January 1944-June 1944. American and British troops are pinned down at Anzio for months while, at Monte Cassino, the killing goes on and on. African Americans, incensed at the segregation of the armed forces, put pressure on the military to make some changes. In May, allied soldiers at Cassino and Anzio resume their drive northward in Italy, liberating Rome on June 4th. But they let the retreating German army get away The War, a series directed and produced by Ken Burns and Lynn Novick, tells the story of the Second World War through the personal accounts of a handful of men and women from four quintessentially American towns. The series explores the most intimate human dimensions of the greatest cataclysm in history, a worldwide catastrophe that touched the lives of every family on every street in every town in America and demonstrates that in extraordinary times, there are no ordinary lives. Throughout the series, the indelible experience of combat is brought vividly to life as veterans describe what it was like to fight and kill and see men die at places like Monte Cassino and Anzio and Omaha Beach; the Hurtgen Forest and the Vosges Mountains and the Ardennes; and on the other side of the world at Guadalcanal and Tarawa and Saipan; Peleliu and the Philippine Sea and Okinawa. In all of the battle scenes, dramatic historical footage and photographs are combined with extraordinarily realistic sound effects to give the film a terrifying, visceral immediacy. The film honours the bravery, endurance, and sacrifice of the generation of Americans who lived through what will always be known simply as the War.
Actress Kim Cattrall, known to most for her bed-hopping antics as Samantha Jones in Sex and the City, is determined to solve a family mystery that has endured for more than 70 years. Although she will forever be associated with Manhattan, she was in fact born in Britain in Liverpool and raised in Canada.
Born in Australia before WWI, Lola Harding-Irmer returned with her parents to her father's homeland of Germany in the early 1920s. She grew up during Hitler's Reich, helped choreograph the opening ceremony at the 1936 Berlin Olympics and was lucky to survive the war after the death of her husband and the fall of Berlin.
Russians recount NKVD implementing Stalin's murderous campaign of political repression.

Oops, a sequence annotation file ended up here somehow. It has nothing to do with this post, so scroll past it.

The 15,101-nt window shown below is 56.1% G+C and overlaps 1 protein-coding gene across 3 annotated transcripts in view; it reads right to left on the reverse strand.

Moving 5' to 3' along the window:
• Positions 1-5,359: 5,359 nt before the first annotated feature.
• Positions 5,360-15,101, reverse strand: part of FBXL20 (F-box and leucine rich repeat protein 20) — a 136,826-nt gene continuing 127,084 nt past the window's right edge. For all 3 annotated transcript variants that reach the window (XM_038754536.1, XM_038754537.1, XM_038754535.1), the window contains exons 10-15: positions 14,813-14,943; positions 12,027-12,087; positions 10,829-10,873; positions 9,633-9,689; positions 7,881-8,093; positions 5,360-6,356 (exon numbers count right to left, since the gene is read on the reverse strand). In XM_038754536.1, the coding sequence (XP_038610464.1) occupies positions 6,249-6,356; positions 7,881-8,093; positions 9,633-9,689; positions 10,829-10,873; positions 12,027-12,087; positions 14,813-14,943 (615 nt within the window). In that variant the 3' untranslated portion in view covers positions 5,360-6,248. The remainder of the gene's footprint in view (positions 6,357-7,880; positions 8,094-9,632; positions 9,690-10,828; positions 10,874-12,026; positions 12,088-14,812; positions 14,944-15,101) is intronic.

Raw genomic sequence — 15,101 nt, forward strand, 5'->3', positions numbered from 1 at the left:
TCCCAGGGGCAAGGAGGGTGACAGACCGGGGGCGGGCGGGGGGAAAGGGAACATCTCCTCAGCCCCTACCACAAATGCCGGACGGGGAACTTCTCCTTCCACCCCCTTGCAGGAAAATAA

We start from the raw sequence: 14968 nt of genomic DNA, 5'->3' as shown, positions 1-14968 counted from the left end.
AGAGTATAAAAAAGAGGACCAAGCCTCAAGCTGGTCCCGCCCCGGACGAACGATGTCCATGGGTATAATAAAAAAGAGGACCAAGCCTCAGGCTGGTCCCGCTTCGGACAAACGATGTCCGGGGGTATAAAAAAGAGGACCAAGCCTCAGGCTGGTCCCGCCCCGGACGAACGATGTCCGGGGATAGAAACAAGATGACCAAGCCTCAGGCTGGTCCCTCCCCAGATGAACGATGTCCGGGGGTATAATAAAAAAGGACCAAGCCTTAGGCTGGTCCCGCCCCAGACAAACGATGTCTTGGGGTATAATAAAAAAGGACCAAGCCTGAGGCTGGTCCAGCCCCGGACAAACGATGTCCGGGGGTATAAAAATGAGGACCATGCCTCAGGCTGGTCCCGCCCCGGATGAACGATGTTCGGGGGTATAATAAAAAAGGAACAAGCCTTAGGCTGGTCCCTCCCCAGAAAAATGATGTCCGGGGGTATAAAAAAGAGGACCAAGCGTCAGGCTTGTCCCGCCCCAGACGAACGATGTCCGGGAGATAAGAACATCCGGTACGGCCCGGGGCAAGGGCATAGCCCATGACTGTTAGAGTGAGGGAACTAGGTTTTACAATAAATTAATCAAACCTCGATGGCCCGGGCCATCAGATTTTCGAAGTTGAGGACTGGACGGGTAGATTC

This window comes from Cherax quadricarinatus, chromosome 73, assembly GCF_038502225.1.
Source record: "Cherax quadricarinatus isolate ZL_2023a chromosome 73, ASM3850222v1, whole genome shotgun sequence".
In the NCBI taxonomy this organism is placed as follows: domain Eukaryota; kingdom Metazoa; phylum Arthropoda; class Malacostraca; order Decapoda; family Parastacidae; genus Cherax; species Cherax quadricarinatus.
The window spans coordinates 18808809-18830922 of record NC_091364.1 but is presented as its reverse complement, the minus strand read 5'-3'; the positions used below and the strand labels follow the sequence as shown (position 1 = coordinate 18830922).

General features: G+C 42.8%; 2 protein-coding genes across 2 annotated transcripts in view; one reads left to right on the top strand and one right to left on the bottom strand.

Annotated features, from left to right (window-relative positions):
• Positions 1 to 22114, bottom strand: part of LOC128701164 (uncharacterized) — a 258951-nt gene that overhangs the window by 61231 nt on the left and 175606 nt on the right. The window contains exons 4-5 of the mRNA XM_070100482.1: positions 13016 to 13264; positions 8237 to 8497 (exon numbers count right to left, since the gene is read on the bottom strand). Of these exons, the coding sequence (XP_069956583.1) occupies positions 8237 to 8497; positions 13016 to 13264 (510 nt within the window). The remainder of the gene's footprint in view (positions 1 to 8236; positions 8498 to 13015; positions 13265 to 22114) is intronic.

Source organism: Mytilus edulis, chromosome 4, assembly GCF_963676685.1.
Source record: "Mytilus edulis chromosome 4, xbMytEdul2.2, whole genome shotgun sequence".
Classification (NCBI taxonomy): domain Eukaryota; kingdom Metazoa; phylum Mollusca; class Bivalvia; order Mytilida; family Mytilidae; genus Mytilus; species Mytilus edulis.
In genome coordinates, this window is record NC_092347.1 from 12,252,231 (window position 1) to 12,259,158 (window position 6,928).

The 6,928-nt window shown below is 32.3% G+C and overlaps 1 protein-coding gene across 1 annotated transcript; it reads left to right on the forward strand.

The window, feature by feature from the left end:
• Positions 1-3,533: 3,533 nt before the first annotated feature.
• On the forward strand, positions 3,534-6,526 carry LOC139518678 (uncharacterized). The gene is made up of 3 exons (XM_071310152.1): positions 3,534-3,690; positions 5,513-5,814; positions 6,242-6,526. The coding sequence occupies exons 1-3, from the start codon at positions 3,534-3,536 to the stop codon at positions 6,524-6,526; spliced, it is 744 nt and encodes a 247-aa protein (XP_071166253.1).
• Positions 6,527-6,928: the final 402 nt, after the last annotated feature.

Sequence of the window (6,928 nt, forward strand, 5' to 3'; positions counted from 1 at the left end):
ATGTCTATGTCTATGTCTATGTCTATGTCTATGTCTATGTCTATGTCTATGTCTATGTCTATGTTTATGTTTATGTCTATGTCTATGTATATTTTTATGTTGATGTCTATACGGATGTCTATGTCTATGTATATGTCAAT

The third and final part of the series on Joseph Stalin focuses on his desperately cruel and despotic rule. Stalin could tolerate no other leaders and systematically liquidated anyone he thought was a potential threat to his authority.
Chronicles the extraordinary life and legacy of the woman who is one of Australia's greatest war heroines. Vivian Bullwinkel became famous as the brave Australian nurse who survived the worst atrocity committed against women during World War II. But her story has been forgotten over the years.
The final episode tells the fascinating story of maps during wartime, featuring the tale of the 'Bigot Maps'. These maps were the most confidential and secret of World War II and contained information about the enemy territory and defences. One map in particular was stolen from Nazi headquarters by a house painter/spy, who hid it behind a mirror, and later retrieved it to pass on to the Allied forces. The episode looks at the incredible stories of bravery and treachery which went into the creation and procurement of the 'Bigot Maps'.
British political journalist Andrew Marr examines the dramatic impact that Charles Darwin's work has had on today's religious, scientific and social debates.
After WWII, seven Nazi doctors were executed for experimenting on prisoners. Yet the Allies recruited both German and Japanese doctors to continue their work under new masters. Home-grown physicians, too, tested narcotics, bacteria, radiation, nerve gas, electric shock treatments, truth drugs and pain inducers on unsuspecting prisoners - even their own soldiers. Often they filmed the results.
This feature is only available for subscribers. Please contact your EnhanceTV administrator or email email@example.com